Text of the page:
If companies ever needed real-time insights into alternative sources across their supply chains, now is it. COVID-19 is like nothing humanity has ever seen, and leaders are stepping up to protect their business and prepare for a very different world.
Here is a summary of what supply chain and geopolitical experts shared during a timely session of last month’s virtual SAP Ariba Live event, spotlighting steps that companies can take right now and for the future.
Develop Worst-Case Sourcing Plans
While running lean is sacred to modern supply chain management, the pandemic challenges long-held efficiency norms, in some cases with life-threatening consequences. Ian Bremmer, president and founder of Eurasia Group and GZERO Media, saw COVID-19 as the ultimate stress test.
“Sophisticated companies know exactly where every piece [is located] and don’t need to overstock. They’re incredibly lean and incredibly efficient,” Bremmer said. “This [pandemic] tells you that actually you need to have a lot more ‘what if’ capacity, not just-in-time but just-in-case supply chains. We don’t have many companies that have done a lot of work around that.”
Bremmer, who intertwined the impact of COVID-19 with geopolitical risks, called on companies to rethink sourcing strategies in a “radically different” environment.
Sean Thompson, executive vice president of Network & Ecosystem for SAP Procurement Solutions, said this was why the company opened up access to SAP Ariba Discovery, “to help companies find alternative sources of supply.”
Prepare for Geopolitical Risks
According to Bremmer, the danger businesses face is not just because COVID-19 happened, it’s because it has happened at this moment in history.
Bremmer has inextricably linked the impact of the pandemic to geopolitical dynamics. The wide-ranging conversation included his thoughts on the blended — and very much globalized — business and political outlooks of countries like the U.S., China, and India. He also shared his views on the emergence of a fundamentally changed world power order. Overall, he predicted more trade disputes as supply chains localize further and zero-sum strategies become the norm.
“Countries are increasingly going to have to decide who they’re aligned with, and that’s going to be challenging for many countries in the world that would much rather have a foot in both systems,” he said.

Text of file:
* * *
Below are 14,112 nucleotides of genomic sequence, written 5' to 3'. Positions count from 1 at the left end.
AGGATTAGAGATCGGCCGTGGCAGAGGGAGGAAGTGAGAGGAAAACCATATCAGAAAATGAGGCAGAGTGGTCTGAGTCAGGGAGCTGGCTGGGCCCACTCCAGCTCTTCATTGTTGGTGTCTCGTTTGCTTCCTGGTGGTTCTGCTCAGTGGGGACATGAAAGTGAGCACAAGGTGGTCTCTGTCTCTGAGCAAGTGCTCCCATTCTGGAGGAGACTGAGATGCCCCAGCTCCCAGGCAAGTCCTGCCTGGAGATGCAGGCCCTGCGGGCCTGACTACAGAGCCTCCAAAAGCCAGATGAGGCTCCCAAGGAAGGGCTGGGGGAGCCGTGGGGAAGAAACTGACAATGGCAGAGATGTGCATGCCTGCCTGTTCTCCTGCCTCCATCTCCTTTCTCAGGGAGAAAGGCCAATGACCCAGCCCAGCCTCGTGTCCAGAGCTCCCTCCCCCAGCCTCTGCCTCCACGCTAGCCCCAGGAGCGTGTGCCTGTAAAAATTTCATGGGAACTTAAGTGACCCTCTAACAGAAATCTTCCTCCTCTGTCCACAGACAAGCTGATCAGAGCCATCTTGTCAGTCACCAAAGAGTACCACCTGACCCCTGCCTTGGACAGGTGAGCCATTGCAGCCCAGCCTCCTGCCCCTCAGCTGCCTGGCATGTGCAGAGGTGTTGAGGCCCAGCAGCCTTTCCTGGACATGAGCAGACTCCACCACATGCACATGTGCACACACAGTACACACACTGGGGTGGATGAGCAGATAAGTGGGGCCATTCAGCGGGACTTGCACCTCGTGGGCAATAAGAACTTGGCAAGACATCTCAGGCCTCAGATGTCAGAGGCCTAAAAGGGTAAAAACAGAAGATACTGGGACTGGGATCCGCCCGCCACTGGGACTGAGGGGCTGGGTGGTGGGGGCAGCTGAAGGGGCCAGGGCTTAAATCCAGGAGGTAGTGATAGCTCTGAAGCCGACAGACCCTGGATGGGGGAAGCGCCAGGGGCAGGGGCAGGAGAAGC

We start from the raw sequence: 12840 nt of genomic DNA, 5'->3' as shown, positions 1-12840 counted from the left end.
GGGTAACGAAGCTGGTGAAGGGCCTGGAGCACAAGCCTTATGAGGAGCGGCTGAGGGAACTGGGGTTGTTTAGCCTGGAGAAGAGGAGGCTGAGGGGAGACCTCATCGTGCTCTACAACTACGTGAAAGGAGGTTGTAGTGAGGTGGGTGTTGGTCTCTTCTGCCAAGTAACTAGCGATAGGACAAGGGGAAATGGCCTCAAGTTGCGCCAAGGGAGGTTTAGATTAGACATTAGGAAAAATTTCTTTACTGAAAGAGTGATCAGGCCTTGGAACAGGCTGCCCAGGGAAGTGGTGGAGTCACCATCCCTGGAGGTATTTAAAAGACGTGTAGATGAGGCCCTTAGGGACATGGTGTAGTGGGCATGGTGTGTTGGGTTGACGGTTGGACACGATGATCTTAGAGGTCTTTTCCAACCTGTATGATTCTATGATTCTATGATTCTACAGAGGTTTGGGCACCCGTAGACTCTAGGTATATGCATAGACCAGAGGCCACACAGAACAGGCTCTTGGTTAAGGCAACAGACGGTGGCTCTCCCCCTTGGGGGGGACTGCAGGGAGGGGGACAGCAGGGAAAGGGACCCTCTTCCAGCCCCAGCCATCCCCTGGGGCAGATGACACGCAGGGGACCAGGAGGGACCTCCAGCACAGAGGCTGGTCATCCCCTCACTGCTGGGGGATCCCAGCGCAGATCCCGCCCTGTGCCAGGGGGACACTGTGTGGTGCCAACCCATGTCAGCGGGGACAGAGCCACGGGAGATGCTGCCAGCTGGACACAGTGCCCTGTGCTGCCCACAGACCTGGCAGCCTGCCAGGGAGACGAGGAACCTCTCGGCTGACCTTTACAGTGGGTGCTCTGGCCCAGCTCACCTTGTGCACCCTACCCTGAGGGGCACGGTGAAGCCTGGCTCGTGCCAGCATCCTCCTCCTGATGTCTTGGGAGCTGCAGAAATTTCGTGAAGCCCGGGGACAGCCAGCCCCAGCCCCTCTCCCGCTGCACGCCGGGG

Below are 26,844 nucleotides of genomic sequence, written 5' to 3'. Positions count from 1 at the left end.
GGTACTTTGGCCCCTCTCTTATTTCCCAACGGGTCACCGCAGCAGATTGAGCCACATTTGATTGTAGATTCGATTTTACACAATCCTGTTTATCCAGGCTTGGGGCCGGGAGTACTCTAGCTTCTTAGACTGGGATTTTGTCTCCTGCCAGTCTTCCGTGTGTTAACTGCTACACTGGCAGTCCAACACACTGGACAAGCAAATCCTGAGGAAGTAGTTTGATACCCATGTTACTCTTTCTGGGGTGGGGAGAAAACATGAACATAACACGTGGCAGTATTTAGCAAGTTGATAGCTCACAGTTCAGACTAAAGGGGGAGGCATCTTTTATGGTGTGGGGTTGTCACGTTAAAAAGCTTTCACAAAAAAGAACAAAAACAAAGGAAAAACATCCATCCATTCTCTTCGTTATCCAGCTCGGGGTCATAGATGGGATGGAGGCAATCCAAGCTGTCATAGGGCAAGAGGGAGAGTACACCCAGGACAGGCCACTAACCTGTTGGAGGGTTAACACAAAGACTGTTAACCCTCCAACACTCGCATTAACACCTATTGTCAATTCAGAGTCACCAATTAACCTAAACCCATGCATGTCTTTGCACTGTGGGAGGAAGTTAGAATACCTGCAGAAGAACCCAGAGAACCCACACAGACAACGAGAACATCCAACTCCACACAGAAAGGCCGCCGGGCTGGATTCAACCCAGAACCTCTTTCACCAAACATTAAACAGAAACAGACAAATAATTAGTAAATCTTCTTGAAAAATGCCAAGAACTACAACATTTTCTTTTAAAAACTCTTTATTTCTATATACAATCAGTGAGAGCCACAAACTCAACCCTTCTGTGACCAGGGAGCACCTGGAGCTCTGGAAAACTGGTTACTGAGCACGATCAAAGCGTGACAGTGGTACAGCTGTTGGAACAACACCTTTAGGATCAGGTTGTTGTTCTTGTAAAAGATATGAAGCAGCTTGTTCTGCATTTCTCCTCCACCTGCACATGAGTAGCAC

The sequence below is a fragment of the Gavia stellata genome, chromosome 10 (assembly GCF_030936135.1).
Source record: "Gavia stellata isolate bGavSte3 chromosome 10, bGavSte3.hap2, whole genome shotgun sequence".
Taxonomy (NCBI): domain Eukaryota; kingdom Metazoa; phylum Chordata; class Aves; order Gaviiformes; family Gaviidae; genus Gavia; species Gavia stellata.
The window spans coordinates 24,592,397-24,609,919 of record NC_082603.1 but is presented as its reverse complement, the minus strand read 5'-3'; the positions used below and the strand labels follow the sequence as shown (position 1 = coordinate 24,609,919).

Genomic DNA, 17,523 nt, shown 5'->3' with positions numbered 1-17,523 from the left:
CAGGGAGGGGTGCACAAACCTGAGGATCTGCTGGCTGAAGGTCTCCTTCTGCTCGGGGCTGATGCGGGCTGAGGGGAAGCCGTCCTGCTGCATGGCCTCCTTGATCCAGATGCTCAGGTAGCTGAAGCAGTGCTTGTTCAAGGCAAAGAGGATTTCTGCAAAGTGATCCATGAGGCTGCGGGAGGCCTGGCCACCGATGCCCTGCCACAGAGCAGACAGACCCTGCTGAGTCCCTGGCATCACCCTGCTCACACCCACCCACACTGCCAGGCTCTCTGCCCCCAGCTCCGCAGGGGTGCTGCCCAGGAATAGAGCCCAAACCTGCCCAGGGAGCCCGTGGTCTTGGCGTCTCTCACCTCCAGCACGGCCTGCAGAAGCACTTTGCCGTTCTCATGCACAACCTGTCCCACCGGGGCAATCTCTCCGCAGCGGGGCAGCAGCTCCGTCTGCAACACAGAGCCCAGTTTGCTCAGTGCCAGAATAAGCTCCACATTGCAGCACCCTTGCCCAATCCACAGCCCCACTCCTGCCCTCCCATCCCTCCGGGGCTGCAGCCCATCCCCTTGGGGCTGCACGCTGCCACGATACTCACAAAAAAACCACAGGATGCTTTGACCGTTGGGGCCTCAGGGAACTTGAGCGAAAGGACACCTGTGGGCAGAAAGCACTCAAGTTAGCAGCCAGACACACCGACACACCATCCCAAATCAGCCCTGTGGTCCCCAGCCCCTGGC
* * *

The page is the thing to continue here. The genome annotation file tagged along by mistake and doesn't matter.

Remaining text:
Power in Collaboration
Even as he acknowledged the fast-changing challenges COVID-19 posed worldwide, Bremmer was optimistic about the private sector’s ability to alter the path of the threat.
“We’ll do it not just because of our government, but because of the private sector, our CEOs…, because our entrepreneurs are among the strongest in the world and they will row together,” he said.
During another virtual session, Bremmer also praised the “robust” and “extraordinary cross-border function” among the collaborative response of organizations outside of government.
“Suddenly we’re going to get this kind of response from outside the federal government, which does have the ability to move very quickly,” he said. “It’s responding to the coronavirus — in the universities, researchers, as well as the private sector — to get data out, medicines that respond to coronavirus, build a vaccine…[all] in a way like nothing humanity has ever seen.”.
“The response function of the world’s talent pool, human capital, is actually only becoming more global, and that truly is something to bank on moving forward.”
We have been talking about real time for a while, but it has taken on a whole new meaning in a world rocked by COVID-19. Supply chain efficiency will be among the thousands of business practices redefined by a pandemic that promises to leave no business norm unscathed. Organizations can and will fix this for the better.
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This story originally appeared on SAP BrandVoice on Forbes.